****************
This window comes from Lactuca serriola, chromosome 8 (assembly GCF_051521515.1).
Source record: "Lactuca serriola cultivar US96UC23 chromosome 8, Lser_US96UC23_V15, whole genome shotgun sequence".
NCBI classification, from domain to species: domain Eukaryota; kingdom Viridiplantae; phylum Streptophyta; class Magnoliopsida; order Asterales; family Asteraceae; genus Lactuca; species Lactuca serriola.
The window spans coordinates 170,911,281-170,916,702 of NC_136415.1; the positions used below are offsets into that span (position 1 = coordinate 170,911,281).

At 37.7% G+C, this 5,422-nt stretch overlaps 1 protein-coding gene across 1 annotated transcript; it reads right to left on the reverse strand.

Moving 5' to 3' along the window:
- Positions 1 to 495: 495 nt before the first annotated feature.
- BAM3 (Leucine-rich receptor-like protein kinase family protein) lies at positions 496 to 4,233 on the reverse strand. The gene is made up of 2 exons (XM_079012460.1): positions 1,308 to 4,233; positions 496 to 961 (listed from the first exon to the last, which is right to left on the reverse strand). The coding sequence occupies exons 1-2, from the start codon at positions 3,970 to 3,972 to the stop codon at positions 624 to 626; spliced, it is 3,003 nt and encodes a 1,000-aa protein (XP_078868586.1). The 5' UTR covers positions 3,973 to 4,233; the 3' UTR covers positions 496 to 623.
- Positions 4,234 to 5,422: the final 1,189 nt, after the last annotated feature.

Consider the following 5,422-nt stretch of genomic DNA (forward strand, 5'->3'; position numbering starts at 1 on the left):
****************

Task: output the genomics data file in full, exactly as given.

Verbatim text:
This window comes from Lactuca serriola, chromosome 8 (assembly GCF_051521515.1).
Source record: "Lactuca serriola cultivar US96UC23 chromosome 8, Lser_US96UC23_V15, whole genome shotgun sequence".
NCBI classification, from domain to species: domain Eukaryota; kingdom Viridiplantae; phylum Streptophyta; class Magnoliopsida; order Asterales; family Asteraceae; genus Lactuca; species Lactuca serriola.
The window spans coordinates 170,911,281-170,916,702 of NC_136415.1; the positions used below are offsets into that span (position 1 = coordinate 170,911,281).

At 37.7% G+C, this 5,422-nt stretch overlaps 1 protein-coding gene across 1 annotated transcript; it reads right to left on the reverse strand.

Moving 5' to 3' along the window:
- Positions 1 to 495: 495 nt before the first annotated feature.
- BAM3 (Leucine-rich receptor-like protein kinase family protein) lies at positions 496 to 4,233 on the reverse strand. The gene is made up of 2 exons (XM_079012460.1): positions 1,308 to 4,233; positions 496 to 961 (listed from the first exon to the last, which is right to left on the reverse strand). The coding sequence occupies exons 1-2, from the start codon at positions 3,970 to 3,972 to the stop codon at positions 624 to 626; spliced, it is 3,003 nt and encodes a 1,000-aa protein (XP_078868586.1). The 5' UTR covers positions 3,973 to 4,233; the 3' UTR covers positions 496 to 623.
- Positions 4,234 to 5,422: the final 1,189 nt, after the last annotated feature.

Consider the following 5,422-nt stretch of genomic DNA (forward strand, 5'->3'; position numbering starts at 1 on the left):